Imagine this – the entirety of the Jewish People are getting divorced, and this woman says no, it’s wrong, and she goes ahead and finds a new spouse and brings two boys into the world. This defiant, brave, individualistic, woman, is the mother of Eldad and Meidad. There is no doubt as to where their independence, their ability to decide what is right and wrong for them, where all that comes from; how 68 other people dutifully follow Moshe’s instructions, but these two individuals decline.  

I imagine as Moshe heard that these two were not following others, he remembered the story that his mother told him, how she stood apart and was true to her beliefs. I imagine that caused Moshe to do the same. To ask himself, who am I? What are my talents, my skills? Am I true to my beliefs? To what I’m here for?

Both the mystics and psychologists, though they use different language, understand that burnout can be caused when we’re not listening to ourselves, when we’re living on autopilot, or even worse, when we’re living someone else’s life, someone else’s dreams or expectations. No matter how successful we may be, if we’re not living our life, a life that is true to ourselves, it doesn’t feel good. It actually feels physically, emotionally, and mentally exhausting.

It takes courage and independence to listen to oneself. Sometimes listening to oneself takes us on a wild journey, far, far away from where we are right now. And sometimes, as in the case of Moshe, it opens our eyes to what we’re already doing, letting us know that we’ve chosen the right path, and it pushes us to continue on that path but for the right reason, because it’s our calling, it’s who we are.

What snaps Moshe out of his burnout is listening to himself, by being himself, like his half-brothers and like his mother before him.  

One story to go: Where does Yocheved attain this strength of character? This ability to defy the leader of the Jewish People because she knows what’s right. How does she have so much self-confidence and awareness?

Story # 4 is the story of Yocheved’s Lineage. Yocheved is the granddaughter of Yaakov and the daughter of Levi. What do we know about Levi?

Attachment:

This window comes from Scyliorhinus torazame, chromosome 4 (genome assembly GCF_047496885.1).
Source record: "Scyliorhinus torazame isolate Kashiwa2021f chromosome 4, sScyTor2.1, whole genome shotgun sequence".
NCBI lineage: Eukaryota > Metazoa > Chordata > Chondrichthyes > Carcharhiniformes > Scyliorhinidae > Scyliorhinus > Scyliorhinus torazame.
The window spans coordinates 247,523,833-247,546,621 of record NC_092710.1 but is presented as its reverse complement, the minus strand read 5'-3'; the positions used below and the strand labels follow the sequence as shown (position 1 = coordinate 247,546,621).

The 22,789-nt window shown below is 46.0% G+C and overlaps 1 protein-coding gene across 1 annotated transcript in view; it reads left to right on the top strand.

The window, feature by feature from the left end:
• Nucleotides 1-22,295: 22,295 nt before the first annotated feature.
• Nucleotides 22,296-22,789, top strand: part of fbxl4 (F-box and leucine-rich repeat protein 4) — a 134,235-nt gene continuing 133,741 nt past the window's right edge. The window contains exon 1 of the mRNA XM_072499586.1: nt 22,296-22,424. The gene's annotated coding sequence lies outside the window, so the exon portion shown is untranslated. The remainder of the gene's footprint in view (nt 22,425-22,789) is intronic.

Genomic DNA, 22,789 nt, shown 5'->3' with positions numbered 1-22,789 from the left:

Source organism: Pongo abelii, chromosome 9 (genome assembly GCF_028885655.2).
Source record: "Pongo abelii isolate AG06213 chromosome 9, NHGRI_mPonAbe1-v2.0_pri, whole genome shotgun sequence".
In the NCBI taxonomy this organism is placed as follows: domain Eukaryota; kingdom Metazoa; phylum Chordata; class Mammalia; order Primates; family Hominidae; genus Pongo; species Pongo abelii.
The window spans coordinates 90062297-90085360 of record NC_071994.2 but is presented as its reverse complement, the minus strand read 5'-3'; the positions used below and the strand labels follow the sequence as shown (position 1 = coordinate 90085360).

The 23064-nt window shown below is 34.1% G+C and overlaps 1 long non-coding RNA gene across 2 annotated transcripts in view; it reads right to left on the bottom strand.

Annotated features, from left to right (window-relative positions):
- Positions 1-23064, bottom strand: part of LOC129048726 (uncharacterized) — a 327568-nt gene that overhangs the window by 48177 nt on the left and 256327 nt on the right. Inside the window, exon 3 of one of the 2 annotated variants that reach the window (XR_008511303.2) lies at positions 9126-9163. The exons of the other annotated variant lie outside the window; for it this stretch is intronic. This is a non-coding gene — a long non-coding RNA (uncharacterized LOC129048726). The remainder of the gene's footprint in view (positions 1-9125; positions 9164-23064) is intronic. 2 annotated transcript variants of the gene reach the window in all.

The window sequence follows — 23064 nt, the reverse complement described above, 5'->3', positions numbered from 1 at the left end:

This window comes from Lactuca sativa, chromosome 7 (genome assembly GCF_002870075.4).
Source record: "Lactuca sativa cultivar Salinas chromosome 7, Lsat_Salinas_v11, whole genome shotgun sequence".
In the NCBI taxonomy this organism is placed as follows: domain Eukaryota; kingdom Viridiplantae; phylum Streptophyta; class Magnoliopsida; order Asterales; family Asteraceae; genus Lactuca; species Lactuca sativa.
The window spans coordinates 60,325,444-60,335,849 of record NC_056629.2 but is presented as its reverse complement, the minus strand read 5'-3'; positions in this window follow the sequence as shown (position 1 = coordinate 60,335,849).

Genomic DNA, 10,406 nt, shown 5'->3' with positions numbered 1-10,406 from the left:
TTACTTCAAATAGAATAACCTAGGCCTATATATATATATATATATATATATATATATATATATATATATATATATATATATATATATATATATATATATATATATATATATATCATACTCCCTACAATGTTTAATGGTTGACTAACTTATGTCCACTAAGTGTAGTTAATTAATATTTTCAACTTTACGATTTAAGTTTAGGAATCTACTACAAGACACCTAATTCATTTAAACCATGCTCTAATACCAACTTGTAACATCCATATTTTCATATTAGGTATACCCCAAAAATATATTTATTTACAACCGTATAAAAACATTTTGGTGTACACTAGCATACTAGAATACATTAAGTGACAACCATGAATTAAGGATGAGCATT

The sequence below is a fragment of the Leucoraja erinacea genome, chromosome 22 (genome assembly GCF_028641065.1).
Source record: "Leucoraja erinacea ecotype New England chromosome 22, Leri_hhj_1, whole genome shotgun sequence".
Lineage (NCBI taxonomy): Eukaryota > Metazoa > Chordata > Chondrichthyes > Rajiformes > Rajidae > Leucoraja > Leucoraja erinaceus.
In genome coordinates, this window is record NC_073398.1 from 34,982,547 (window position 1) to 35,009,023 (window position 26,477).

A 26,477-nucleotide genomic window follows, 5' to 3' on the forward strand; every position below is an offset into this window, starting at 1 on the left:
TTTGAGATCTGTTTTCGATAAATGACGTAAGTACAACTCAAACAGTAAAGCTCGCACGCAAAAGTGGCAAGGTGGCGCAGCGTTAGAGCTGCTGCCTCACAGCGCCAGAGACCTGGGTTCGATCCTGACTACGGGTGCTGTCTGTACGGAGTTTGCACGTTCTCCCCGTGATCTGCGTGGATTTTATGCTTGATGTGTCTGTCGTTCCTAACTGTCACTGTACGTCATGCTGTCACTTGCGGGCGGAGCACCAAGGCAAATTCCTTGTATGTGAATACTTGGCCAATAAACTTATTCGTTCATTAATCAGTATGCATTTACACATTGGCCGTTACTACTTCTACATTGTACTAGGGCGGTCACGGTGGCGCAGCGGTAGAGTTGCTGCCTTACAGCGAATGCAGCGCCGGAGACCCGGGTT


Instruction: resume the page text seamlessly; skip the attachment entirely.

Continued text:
There is only one Biblical story about this man. His sister Dinah is violated, and Levi risks his life for her sake. He puts it all on the line for the sake of someone else. It’s no coincidence that his descendants are chosen to be the priests in the Bais Hamikdash; their great-grandfather lived his life for others and this becomes a trait in the family; a life lived in the service of others.

And here we find the great paradox. How does one learn about themselves? I googled it. Here’s one of many similar-sounding lists that popped up: 1) List your strengths. 2) Identify your core values. 3) Identify your beliefs? 4) Meditate. 5) Practice mindfulness and awareness. 6)Accept who you are…

You know what Judaism says about this approach? It’s all wrong. Or more accurately, it’s not the full picture. You know how you really learn who you are? Instead of focusing so much on yourself, serve others. Give to others. Live with and for others. In that space between you and others, that’s where you learn who you are. Let me tell you, I thought I knew who I was before I got married. Ha! Then I thought I knew who I was until I had children. Double ha.

Yocheved had the confidence to be her own person because she came from a family that served others. And that’s the great paradox of self-discovery: You don’t learn who you are by turning inward, you learn who you are by focusing on others.

A story within a story with a story. Moshe was burned out. Big time. But he was reminded of his mother. He was reminded of the importance of self-awareness and self-discovery. Burnout, if we want to take advantage of it, asks us if our life is aligned with our dreams, with who we are. And perhaps even more importantly, like his grandfather before him, Moshe was reminded to stop thinking about himself and instead to focus on others.

Many people will tell you that the response to burnout is self-care. That’s partially true. An even better antidote to burnout is the exact opposite. To stop obsessing about oneself and to give and give to others.  

Shoshi, you too are a story within a story within a story. Your grandparents on your father’s side were pillars of their community in Randallstown. I just met your mother’s parents, and they seem to be the loveliest people. Your parents are both givers, an educator, a nurse; it’s a life of service. And you, like your parents and grandparents, are remarkably independent, you think for yourself, you do what you believe in, and you’re a giver, you’re a phenomenal friend and sensitive to every person and even animal around you. Those are not just antidotes to burnout, they are the ingredients of an exceptional, meaningful, and joy-filled life.

I’ll conclude with a final story. Someone once wrote a letter to the Lubavitcher Rebbe: “I would like the Rebbe’s help,” he wrote. “I wake up each day sad and anxious. I can’t concentrate. I find it hard to pray.
 I feel that life has lost its joy. I need help.”
The Rebbe wrote a profound reply without using a single word. Somehow, he knew that this was not a case of clinical depression, but someone who was down. The Rebbe didn’t write anything. He circled the first word of every sentence in red and sent the letter back. Every sentence began with the letter I. You know why you’re feeling this way? I, I, I, I. That was the Rebbe’s response.

Shoshi, never forget where you come from, never lose sight of who you are. And remember, the key to self-discovery and a key to happiness is to focus less on ‘I’ and more on everyone else.